Bacdafucup

T-POST® #159

Pandemic or no pandemic: sometimes you need to just chill out, calm down and tell everyone to – in the wise words of 1993 rap-sensation Onyx – bacdafucup. The self-isolation in the wake of COVID19 may present a welcome break from the stress of everyday life, but what happens when we get too comfortable with the social distancing? You go full hikikomori, that’s what.
  • T-Post t-shirt issue 159
  • T-Post t-shirt issue 159
  • T-Post t-shirt issue 159
  • T-Post t-shirt issue 159

 

Utskrift

"I really don’t know what happened, I just sort of shut down. It had been a crazy year in the studio, touring and whatnot. I was loving every minute of it but something just snapped. I know it was all in my head, but I was physically paralyzed – there were times I couldn’t even lift my hands. I just looked at them, and it was as if they weren’t even mine", a friend tells me. He is a successful music producer, but for the past six months he has isolated himself indoors, gradually going out for short walks, eventually graduating to tranquil road trips with friends. ”I’m not sure it had anything to do with COVID19, although I did get pretty sick. But I guess the timing was just right for a mental breakdown, since the entire world was having one as the virus hit – I really didn’t miss much", he adds and laughs.

I’ve had a similar experience myself, and although it’s been almost a decade,

  • T-Post t-shirt issue 159
  • T-Post t-shirt issue 159
  • T-Post t-shirt issue 159
  • T-Post t-shirt issue 159

I can still recall the numbing panic that comes along with losing control of your very thought process. As the newly appointed editor-in-chief of a weekly magazine I worked crazy hours, getting in at 06.00 in the morning, hurrying home for dinner to spend a couple of hours with my new-born kid, only to head back to the office for another six hours of work. I was burning the candle at both ends, and loving every minute of it. About a year in, I caught the flu, and was finally forced to stay put at home for a few days. Left alone in the dark stillness of my small bedroom, my mind quickly melted. It was some freaky shit, we’re talking full-on-hallucinations, night-terror, paranoia and insomnia. I’d doze off for a few minutes and wake up rambling incoherently, or suddenly start freaking out about someone watching me in the darkness. By day three I had come to terms with the fact this was my life now, I’d become one of those patchy-bearded neighborhood-weirdos walking around with a pet-rat named Pete on their shoulder, talking about how “The Government is watching us”.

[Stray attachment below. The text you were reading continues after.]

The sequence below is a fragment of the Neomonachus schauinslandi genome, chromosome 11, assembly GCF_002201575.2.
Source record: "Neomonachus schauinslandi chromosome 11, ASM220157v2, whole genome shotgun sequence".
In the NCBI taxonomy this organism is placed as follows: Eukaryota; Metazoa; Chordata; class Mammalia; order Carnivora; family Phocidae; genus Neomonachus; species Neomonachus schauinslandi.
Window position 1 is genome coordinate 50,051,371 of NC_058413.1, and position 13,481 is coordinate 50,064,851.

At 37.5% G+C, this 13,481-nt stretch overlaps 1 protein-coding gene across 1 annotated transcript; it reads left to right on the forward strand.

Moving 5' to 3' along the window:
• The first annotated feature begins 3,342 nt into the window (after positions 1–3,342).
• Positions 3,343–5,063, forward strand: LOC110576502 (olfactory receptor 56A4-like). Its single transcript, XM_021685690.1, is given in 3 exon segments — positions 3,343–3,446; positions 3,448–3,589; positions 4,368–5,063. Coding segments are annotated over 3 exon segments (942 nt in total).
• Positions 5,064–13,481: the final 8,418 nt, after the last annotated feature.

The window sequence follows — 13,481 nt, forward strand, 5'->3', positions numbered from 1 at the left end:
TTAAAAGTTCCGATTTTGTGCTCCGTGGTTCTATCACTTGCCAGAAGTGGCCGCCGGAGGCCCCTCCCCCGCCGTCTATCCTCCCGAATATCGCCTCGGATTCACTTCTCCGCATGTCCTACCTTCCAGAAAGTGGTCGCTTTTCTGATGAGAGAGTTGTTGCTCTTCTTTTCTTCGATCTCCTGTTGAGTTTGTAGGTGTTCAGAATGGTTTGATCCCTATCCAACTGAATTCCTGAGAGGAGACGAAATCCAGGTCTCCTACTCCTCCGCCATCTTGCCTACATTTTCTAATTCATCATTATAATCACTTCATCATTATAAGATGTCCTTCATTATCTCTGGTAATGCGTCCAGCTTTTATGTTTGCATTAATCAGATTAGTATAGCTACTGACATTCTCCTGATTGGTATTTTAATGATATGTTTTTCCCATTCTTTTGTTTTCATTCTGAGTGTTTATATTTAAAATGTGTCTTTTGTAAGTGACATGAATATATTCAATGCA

BACDAFUCUP
The 1993 groundbreaking debut album of rap-group Onyx titled BACKDAFUCUP was produced by the late rap-legend Jam Master J, sold platinum and won “Best Rap Album” at the 1994 Soul Train Music Awards. It is credited with bringing “slamdancing” or “moshing” into the hip hop scene, and set the trend of the “bald head fashion”. For this we salute you.


As it turns out, my therapist later patiently explained, there was an actual limit to how much long-term stress one can subject yourself to without burning out. I’d come very close to the edge, and it didn’t take more than a common cold to make me snap. Thankfully I bounced back, and learned that sometimes it's good to just chill the fuck out, calm the fuck down and – in the words of 1993 rap-sensation Onyx – tell everyone to bacdafucup. That said, some people take their alone-time a bit too far.

Self-isolation may have become the norm in the COVID19-era, but in Japan young adults have been on voluntary lockdown since way before someone decided to take a bite out of an uncooked bat. These modern day hermits have become so common they’ve even got a word for it: hikikomori – acute social withdrawal. To fulfil the general definition of hikikomori you need to have chosen self-isolation and not taken part of society for six months. According to government figures, somewhere in the ballpark of 1,1 million individuals are living as hikikomori in Japan, with some of these – now in their 40’s, – having done so for 20 years. These are called “first generation hikikomoris”. The phenomenon first appeared in the 1980’s, but quickly gained momentum in the wake of the economic crash of the early 90’s.

“I would leave my room only to eat the food my mother served, but I rarely spoke a word to her or anyone else who happened to be in the house”, says Masayuki Kato, who spent 13 years in hikikomori. In an interview with Swedish magazine Café Kato talks about more than a decade of near complete self-isolation, and his life now working with an organization trying to help other hikikomori break free. Just like Kato, most hikikomori are supported by their parents, but concerns are now growing with the Japanese authorities on how to deal with “first generation hikikomoris”, as their parents are often in their 80’s, and soon will pass away. “Adult hikikomori age 40–65 is a new social issue”, says Japan's welfare minister Takumi Nemoto – who is tasked with the unwelcome challenge of figuring out what to do with the rising numbers of senior stay-at-home orphans.

Well, there’s a chance we’ll have plenty to study all over the world, as the pandemic forces more and more of us into seclusion. What if the post-modern hermit-lifestyle is as contagious as a coronavirus? Let’s not find out. We’ll just agree to chill the fuck out and bacdafucup, but not get too comfortable and go full hikikomori, ok?